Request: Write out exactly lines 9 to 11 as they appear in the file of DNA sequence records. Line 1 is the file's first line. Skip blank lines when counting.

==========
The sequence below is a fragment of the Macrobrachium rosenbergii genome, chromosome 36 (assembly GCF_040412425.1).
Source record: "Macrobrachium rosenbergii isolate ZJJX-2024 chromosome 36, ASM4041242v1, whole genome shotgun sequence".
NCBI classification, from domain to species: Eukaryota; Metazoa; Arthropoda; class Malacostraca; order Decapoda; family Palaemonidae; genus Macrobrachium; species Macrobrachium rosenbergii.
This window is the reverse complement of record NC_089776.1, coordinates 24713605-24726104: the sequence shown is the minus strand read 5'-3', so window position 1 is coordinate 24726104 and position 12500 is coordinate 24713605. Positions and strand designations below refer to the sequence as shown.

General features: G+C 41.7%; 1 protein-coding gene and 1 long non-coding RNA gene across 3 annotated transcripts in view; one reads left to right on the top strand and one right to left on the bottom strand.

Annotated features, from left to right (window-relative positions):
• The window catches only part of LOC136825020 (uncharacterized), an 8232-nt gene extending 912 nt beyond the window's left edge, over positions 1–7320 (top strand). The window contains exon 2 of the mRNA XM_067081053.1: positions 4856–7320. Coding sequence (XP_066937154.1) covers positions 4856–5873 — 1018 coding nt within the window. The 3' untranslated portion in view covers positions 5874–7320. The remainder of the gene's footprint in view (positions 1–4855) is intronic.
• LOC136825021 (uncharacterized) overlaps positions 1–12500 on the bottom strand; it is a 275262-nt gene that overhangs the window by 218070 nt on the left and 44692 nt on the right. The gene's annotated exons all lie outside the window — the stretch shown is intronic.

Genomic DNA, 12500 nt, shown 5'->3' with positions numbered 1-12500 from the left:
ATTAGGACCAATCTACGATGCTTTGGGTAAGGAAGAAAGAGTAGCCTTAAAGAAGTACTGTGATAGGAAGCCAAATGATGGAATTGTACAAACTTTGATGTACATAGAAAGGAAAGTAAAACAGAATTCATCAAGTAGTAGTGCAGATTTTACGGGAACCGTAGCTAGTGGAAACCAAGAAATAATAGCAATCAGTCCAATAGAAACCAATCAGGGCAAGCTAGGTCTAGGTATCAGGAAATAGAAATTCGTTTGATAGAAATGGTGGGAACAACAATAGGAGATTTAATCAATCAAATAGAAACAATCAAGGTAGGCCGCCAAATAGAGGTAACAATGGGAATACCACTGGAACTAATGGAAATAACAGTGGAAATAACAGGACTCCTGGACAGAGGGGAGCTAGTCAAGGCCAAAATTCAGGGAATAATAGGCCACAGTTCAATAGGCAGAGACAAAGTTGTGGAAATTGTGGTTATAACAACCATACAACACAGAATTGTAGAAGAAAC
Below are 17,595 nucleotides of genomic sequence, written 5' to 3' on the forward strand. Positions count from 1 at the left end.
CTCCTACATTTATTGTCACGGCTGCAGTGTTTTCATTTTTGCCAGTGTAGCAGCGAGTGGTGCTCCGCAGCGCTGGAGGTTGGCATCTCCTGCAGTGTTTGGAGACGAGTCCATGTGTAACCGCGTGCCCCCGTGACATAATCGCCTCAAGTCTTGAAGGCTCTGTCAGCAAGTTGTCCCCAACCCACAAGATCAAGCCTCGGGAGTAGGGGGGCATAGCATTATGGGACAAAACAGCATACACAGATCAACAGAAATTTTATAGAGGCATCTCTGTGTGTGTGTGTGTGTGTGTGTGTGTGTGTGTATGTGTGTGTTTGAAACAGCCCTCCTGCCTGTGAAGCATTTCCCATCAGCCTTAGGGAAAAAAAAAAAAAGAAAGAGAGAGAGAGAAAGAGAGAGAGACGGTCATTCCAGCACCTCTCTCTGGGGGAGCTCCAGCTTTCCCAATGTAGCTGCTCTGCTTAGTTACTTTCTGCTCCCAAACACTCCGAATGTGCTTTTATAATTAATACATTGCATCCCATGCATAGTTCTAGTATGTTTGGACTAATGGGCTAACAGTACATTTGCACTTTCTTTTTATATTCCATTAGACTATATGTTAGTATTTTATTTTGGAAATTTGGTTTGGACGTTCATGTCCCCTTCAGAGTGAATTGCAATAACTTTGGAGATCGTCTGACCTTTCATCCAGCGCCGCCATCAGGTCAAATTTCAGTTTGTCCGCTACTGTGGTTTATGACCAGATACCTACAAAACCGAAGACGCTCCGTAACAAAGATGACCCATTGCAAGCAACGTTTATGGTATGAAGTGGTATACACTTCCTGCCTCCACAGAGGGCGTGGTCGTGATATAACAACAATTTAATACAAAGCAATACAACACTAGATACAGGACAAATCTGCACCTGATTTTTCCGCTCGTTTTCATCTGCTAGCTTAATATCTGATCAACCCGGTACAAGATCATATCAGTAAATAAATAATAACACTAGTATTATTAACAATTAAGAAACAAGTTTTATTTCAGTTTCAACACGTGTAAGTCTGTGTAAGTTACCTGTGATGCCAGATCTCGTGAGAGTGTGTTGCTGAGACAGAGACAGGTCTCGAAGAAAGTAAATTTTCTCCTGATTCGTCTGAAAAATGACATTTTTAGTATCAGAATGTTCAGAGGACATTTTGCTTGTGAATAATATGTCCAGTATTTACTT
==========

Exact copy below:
Genomic DNA, 12500 nt, shown 5'->3' with positions numbered 1-12500 from the left:
ATTAGGACCAATCTACGATGCTTTGGGTAAGGAAGAAAGAGTAGCCTTAAAGAAGTACTGTGATAGGAAGCCAAATGATGGAATTGTACAAACTTTGATGTACATAGAAAGGAAAGTAAAACAGAATTCATCAAGTAGTAGTGCAGATTTTACGGGAACCGTAGCTAGTGGAAACCAAGAAATAATAGCAATCAGTCCAATAGAAACCAATCAGGGCAAGCTAGGTCTAGGTATCAGGAAATAGAAATTCGTTTGATAGAAATGGTGGGAACAACAATAGGAGATTTAATCAATCAAATAGAAACAATCAAGGTAGGCCGCCAAATAGAGGTAACAATGGGAATACCACTGGAACTAATGGAAATAACAGTGGAAATAACAGGACTCCTGGACAGAGGGGAGCTAGTCAAGGCCAAAATTCAGGGAATAATAGGCCACAGTTCAATAGGCAGAGACAAAGTTGTGGAAATTGTGGTTATAACAACCATACAACACAGAATTGTAGAAGAAAC
Below are 17,595 nucleotides of genomic sequence, written 5' to 3' on the forward strand. Positions count from 1 at the left end.